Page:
Flat-leaved plants give your frogs and betta places for relaxing or napping.
Avoid using plastic plants in your aquarium. The sharp edges may cause injury to your African dwarf frogs and tear your betta’s fins.
If you add any artificial plants, choose ones made of silk.
Your African dwarf frogs and betta fish need hiding spots for extra security.
Coconut caves, driftwood, and smooth rocks are all good options.
Avoid tank decorations with sharp edges. If an aquarium net snags on a decoration, it is too sharp for your frogs and fish.
Since African dwarf frogs have poor eyesight, they may hurt themselves by bumping into sharp objects.
Your betta’s flowing fins are also easily torn by sharp or rough surfaces.
A quality aquarium heater maintains the warm temperatures you need for your frogs and betta.
The heater must provide 3-5 watts per gallon of water.
This means a 30-50 watt heater works well in a 10-gallon tank. For a 20-gallon tank, you need a heater with 60-100 watts of output.
Most aquarium heaters have a built-in thermostat. But even on the best heaters, these thermostats sometimes fail.
Use a separate thermometer for checking tank temperatures. Place the thermometer on the opposite end of the tank for a more accurate reading.
An aquarium filter helps remove toxins and bacteria from the water. It also provides oxygen circulation.
Choose a low-flow or adjustable filter for your tank. Powerful filters make swimming difficult for African dwarf frogs and betta fish.
The filter must circulate all of the water in the tank 4-6 times per hour. This rating is known as GPH, or gallons per hour.
Use a filter with a GPH of 40-60 for a 10-gallon tank. For a 20-gallon tank, you need a filter with a GPH of 80-120.
Place the filter next to the heater. This circulates the warm water throughout the tank for more stable temperatures.
Stable temperatures are vital for the health of your frogs and fish. Sudden temperature fluctuations may cause temperature shock or other illnesses.
Potential Health Risks: How To Prevent Them
Several common illnesses are contagious between African dwarf frogs and bettas.
Poor water quality causes stress in aquatic creatures, which lowers their immune systems.
African dwarf frogs are especially prone to illness from stress.
Common Illnesses in African Dwarf Frogs
The most common illnesses in African dwarf frogs are dropsy and bacterial or fungal infections.
Bacterial infections and parasites cause dropsy. The disease is also contagious to other frogs and fish in the tank, including bettas.
An African dwarf frog with dropsy will have obvious symptoms, such as:
- Loss of appetite
Mild cases of dropsy are treatable, but it is usually fatal.
Bacterial and Fungal Infections
A common fungal infection affecting African dwarf frogs is Chytridiomycosis.
This fungus causes fuzzy patches on the frog’s skin. It does not affect bettas, but it is contagious to other frogs.
If you suspect your frog has Chytridiomycosis, remove it to a quarantine tank immediately.
Bacterial infection systems include the following:
- Red patches of skin
- Red eyes
- Loss of appetite
Your veterinarian may prescribe antibiotics for these types of infections. Bacterial infections are rarely fatal with prompt treatment.
Common Illnesses in Betta Fish
Besides dropsy, there are several illnesses found in bettas. The two most common betta illnesses are fin rot and swim bladder disease.
Neither of these diseases affects African dwarf frogs because they do not have fins or swimbladders.
Bacterial and fungal infections cause fin rot in bettas. Fin nipping sometimes leads to fin rot.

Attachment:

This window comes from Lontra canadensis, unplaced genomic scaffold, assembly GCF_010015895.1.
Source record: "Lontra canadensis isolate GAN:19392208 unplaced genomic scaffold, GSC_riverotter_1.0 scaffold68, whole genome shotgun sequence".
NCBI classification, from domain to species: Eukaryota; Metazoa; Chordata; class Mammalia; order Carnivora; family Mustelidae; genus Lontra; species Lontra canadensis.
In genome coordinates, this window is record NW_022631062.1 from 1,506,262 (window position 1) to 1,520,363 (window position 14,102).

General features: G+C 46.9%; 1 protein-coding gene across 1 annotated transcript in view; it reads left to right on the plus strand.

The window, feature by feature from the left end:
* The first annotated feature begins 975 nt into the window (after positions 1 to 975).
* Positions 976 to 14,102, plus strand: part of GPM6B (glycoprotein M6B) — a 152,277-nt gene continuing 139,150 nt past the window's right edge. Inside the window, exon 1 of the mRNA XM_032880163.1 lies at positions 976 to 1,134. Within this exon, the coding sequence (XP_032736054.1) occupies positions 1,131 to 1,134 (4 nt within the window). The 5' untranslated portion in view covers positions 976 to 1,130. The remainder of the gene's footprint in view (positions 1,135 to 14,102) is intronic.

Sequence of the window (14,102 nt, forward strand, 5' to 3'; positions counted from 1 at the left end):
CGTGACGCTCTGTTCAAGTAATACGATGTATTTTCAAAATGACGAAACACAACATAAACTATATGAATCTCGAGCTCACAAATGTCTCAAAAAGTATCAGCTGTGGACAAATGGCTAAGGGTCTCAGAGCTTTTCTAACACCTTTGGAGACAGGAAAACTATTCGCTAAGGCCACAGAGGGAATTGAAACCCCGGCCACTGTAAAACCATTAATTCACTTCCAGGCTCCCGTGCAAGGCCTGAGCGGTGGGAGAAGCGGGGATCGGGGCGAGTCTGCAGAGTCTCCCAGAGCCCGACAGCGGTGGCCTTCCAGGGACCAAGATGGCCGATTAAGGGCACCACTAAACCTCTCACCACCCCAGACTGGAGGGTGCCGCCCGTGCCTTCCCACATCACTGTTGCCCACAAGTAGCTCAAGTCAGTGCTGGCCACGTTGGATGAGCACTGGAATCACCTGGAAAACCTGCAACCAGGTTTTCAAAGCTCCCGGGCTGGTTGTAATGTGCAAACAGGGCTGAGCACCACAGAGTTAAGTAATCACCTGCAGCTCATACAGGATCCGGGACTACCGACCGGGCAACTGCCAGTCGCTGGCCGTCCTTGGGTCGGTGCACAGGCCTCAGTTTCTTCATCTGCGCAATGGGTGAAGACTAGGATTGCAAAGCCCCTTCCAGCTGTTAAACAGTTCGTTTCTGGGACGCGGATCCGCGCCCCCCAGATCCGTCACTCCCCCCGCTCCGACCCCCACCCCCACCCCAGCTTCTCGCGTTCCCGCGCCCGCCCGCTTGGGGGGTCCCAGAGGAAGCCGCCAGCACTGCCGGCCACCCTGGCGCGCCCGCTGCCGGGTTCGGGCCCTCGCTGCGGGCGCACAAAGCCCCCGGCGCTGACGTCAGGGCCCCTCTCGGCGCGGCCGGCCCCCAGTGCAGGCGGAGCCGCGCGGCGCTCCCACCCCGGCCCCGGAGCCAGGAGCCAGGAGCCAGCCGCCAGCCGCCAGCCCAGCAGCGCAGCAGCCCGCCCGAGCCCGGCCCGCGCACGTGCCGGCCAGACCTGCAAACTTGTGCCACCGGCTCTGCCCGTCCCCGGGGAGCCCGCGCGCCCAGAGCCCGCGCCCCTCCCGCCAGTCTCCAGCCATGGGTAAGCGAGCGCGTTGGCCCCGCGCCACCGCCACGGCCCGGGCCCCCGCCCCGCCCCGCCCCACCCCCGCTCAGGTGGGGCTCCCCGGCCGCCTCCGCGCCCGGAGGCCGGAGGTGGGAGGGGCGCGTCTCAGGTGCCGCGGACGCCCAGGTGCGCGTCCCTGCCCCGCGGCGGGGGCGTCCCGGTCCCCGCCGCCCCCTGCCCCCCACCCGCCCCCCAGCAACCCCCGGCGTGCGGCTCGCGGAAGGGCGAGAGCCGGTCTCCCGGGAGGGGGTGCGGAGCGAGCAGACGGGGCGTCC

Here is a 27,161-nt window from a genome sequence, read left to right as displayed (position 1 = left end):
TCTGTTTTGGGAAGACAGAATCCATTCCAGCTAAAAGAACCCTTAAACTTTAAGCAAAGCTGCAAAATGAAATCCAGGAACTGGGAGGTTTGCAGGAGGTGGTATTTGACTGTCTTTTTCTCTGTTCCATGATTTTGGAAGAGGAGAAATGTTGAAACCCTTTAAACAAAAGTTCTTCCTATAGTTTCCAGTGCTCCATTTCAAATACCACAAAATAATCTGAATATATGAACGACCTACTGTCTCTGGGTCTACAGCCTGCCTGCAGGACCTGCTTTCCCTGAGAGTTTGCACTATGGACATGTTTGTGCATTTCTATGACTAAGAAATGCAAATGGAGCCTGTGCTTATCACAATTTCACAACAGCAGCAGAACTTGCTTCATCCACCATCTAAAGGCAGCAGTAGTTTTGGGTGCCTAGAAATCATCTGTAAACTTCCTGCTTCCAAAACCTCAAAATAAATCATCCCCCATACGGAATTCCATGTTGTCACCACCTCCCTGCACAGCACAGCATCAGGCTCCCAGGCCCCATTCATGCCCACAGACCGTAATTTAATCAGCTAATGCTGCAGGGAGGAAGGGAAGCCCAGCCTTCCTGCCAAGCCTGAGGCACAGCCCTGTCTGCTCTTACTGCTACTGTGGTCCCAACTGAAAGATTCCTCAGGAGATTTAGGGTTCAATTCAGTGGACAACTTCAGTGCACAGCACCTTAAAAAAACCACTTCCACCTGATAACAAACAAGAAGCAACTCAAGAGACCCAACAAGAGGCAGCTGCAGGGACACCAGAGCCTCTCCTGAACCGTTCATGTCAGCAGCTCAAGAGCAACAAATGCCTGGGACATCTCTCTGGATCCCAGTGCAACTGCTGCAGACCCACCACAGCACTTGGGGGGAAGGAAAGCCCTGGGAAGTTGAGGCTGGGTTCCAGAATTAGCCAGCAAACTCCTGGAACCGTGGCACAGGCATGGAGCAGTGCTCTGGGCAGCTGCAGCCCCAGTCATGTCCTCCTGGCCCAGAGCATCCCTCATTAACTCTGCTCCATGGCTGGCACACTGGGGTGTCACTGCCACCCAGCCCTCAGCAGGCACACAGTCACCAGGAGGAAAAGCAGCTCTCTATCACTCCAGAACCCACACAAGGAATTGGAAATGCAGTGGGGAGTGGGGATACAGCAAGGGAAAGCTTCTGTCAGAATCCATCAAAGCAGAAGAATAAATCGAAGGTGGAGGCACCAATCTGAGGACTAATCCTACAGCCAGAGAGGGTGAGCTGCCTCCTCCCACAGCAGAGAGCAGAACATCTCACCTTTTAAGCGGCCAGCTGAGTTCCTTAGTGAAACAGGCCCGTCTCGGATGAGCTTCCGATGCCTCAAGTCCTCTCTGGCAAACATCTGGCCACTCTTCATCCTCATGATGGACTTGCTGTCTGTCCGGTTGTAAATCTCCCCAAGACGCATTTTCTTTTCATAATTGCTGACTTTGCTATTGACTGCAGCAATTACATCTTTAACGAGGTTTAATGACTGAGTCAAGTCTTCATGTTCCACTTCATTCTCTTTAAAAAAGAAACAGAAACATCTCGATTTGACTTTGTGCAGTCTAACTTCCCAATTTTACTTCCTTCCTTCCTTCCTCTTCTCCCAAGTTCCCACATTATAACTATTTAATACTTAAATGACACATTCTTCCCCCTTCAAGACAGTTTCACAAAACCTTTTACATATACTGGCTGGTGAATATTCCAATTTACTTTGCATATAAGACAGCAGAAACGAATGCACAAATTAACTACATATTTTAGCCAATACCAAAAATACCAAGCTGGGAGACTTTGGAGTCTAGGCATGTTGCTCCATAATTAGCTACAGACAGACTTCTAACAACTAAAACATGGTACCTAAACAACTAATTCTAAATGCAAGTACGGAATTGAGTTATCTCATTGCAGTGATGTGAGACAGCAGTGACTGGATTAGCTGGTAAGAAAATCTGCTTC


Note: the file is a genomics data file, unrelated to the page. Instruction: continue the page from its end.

This disease gives the fins a frayed and ragged appearance.
With fin rot, the edges of your betta’s fins are red, bloody, or black.
Treatment for fin rot involves antibiotic medications. This disease is not fatal unless it spreads to the body.
After treatment, the fins and tail grow back. The color and length of the fins may not be the same as they were originally.
Swim Bladder Disease
Swim bladder disease causes betta fish to float near the surface. Your fish may swim sideways or upside-down.
Bettas with swim bladder disease have a bloated belly. They may also refuse food.
There are several causes of swim bladder disease, such as:
- Physical injury
- Low water temperatures
The cure for swim bladder disease is not feeding your betta for about three days.
Ensure tank temperatures are between 78-80° degrees Fahrenheit (27° C). Warm temperatures help your betta digest its food.
Swim bladder disease is rarely fatal, and bettas recover quickly.
Preventing Illnesses in African Dwarf Frogs and Betta Fish
Preventing common illnesses in African dwarf frogs and bettas is simple.
Keep your tank clean and perform partial water changes every week. This prevents a lowered immune system caused by stress.
Feed your frogs and fish a nutritious diet for a healthy immune system.
Avoid overfeeding, as leftover food increases bacteria in the tank. Overfeeding is also the main cause of bloating and constipation, which leads to other health issues.
How To Acclimate African Dwarf Frogs and Bettas to the Tank
Acclimating your African dwarf frogs and betta to their new tank is crucial.
Proper acclimation reduces stress and ensures better compatibility.
If you already have a betta in a 10-gallon tank, we recommend temporarily removing the fish to a separate tank.
With the betta removed, rearrange the tank and ensure the water parameters are in the correct range.
Bettas are territorial and may see the entire tank as their space. A temporary move reduces this territorial behavior.
Always quarantine new tank mates for 4-6 weeks in a separate tank. This ensures they do not have diseases that might spread to the whole tank.
Once the tank is ready, you may add your African dwarf frogs first. Give them some time to explore the tank without the betta.
When the frogs have acclimated to the tank, add your betta.
Watch for any signs of aggressive behavior.
If your betta keeps bullying the frogs, consider adding a tank divider until things calm down.
Sometimes, a betta may not accept tank mates. In this case, keeping the betta in a separate tank is the only permanent solution.
6 Compatible Tank Mates for African Dwarf Frogs and Bettas